I chose today's image for its illustration of how cameras capture colours, and why it isn't always useful to rely on photographs if one wants to know the "true" colour of an object. It's a contemporaneous subject, as there seems to have been much debate about a dress the past couple days: "The Science of Why No One Agrees on the Color of This Dress" (via Wired).Most botanists I've met wouldn't know an Internet meme if it smacked them upside the head :)
In today's photograph, those parts of the unfurling flower in shadow have a bluish-cast, including not only the tepals but also the fuzzy hairs on the distant perules (or bud scales). Those parts exposed directly to the rays of the sun have a daytime "white" light to them, which is most noticeable on the forefront line of those fuzzy hairs, though some tepals have a bit of daytime light on them as well. To make matters more confusing, some of the tepals are side-lit so that they are glowing with the light that has diffused through the tepal. For another photograph of a flower from this particular plant, this time in late-evening golden light, see this previous entry on 'Eric Savill' magnolia. Different lighting conditions, different colours.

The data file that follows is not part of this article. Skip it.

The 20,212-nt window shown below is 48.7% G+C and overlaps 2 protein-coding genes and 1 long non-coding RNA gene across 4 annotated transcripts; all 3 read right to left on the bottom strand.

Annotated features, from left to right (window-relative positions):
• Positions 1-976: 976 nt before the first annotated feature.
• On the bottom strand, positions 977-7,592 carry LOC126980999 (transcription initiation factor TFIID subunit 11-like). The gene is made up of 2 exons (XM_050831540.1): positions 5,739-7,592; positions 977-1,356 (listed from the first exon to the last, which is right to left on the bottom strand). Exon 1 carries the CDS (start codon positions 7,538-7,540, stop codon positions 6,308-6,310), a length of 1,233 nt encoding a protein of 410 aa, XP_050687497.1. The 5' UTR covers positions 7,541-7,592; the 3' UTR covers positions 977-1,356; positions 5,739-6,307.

For scientific photographs and scans, colour calibration charts or cards are often inserted into the images to permit later correction to standard colours under standard conditions. For example, see this specimen of Corydalis aurea from the UBC Herbarium, but do note that while the colour calibration chart is present, the image is not yet calibrated--e.g., the black in the chart is not a true black.
Saturday, February 28, 2015
BPOD, of course. The text of today's entry contains this, which surprised me: